Witnesses still hold sway in the courtroom, even as the reliability of human memory is called more and more into question. According to the Innocence Project, a legal group devoted to exonerating the wrongly incarcerated, mistaken eyewitnesses account for three quarters of convictions later overturned by DNA evidence. Now two new reports in the journal Psychological Science _suggest that eyewitness reports may be even more prone to inaccuracy than previously thought, even when memories are fresh in one’s mind, and _especially when someone confesses.

In one study, researchers showed participants a clip of the television show “24”, split them into two groups, and immediately quizzed one group about the clip while the other played games. Both groups then listened to an audio “recap” of the show that was intentionally false. Common sense would suggest that the witnesses questioned immediately should be better able to remember the real plot than the ones who played games, but after both groups were quizzed on the original story line, the people that had been questioned right away actually did worse in their final quiz than the group that played around—remembering less of the true facts and more of the false.

In the other study, researchers staged the theft of a laptop in front of small groups of college students. The participants were asked to make a description of the thief, and then examine a lineup, which did not include the real thief. Then they were asked to identify the thief if he was present, and rate their certainty from one to 10. One hundred seventy-three identified one person in the lineup, and only 33 correctly found that none of the suspects was the thief.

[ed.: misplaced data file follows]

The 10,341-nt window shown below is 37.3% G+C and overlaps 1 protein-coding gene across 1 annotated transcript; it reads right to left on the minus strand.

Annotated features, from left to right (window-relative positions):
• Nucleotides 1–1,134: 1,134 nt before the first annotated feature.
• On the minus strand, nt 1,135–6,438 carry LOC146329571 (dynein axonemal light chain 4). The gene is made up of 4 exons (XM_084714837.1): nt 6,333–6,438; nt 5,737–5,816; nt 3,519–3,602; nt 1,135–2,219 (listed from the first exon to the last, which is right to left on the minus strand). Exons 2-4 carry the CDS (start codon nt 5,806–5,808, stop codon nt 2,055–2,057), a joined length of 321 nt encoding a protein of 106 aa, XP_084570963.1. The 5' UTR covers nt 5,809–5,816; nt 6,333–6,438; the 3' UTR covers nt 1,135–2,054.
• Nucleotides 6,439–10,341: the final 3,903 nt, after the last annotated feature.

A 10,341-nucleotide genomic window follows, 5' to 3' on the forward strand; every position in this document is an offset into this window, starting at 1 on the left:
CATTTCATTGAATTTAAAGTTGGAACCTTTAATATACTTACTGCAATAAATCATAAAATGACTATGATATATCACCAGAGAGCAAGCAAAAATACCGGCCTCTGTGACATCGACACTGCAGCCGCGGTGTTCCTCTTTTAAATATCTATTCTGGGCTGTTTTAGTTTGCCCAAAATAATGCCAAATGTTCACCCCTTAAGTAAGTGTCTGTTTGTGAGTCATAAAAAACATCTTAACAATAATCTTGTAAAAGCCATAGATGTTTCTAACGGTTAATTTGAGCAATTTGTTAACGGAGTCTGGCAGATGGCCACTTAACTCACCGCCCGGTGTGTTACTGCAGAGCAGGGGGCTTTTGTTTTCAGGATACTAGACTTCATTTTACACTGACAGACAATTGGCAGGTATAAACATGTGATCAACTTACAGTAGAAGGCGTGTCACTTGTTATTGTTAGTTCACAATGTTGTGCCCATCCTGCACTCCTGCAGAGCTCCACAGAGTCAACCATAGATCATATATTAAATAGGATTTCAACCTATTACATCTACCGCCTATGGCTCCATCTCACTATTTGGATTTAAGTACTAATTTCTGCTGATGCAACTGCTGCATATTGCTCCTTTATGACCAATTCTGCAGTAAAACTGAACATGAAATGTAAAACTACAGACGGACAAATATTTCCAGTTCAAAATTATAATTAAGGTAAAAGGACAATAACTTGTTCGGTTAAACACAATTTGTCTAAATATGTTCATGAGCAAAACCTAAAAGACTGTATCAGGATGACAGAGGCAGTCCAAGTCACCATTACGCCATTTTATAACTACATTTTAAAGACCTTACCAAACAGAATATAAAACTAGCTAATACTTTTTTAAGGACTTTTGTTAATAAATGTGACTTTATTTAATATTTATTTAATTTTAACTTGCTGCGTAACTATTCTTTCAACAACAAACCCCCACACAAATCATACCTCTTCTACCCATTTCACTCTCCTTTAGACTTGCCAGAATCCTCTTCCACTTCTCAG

Two days later, participants were brought back in, and told either that all lineup suspects had denied the theft, or that one or another had confessed. Then they were asked to rate their confidence in their initial identification (or no-identification) and change it if necessary. Overall, a confession changed confidence in every case, and identifications in many. If someone other than their original choice confessed, almost two-thirds of those witnesses changed their identification to the confessor. If the person they identified confessed, their confidence went up from six to eight-and-a-half. Even among witnesses who correctly chose no one from the first lineup, 50 percent changed their mind after a confession from a specific suspect.

The authors of the second study report that their findings are particularly worrisome because the law assumes each piece of evidence in a trial to be independent. If a false confession can affect eyewitness testimony, then both are nullified by the falseness of the one. “Once informed of a confession,” they report in their paper, “an eyewitness is forever tainted.”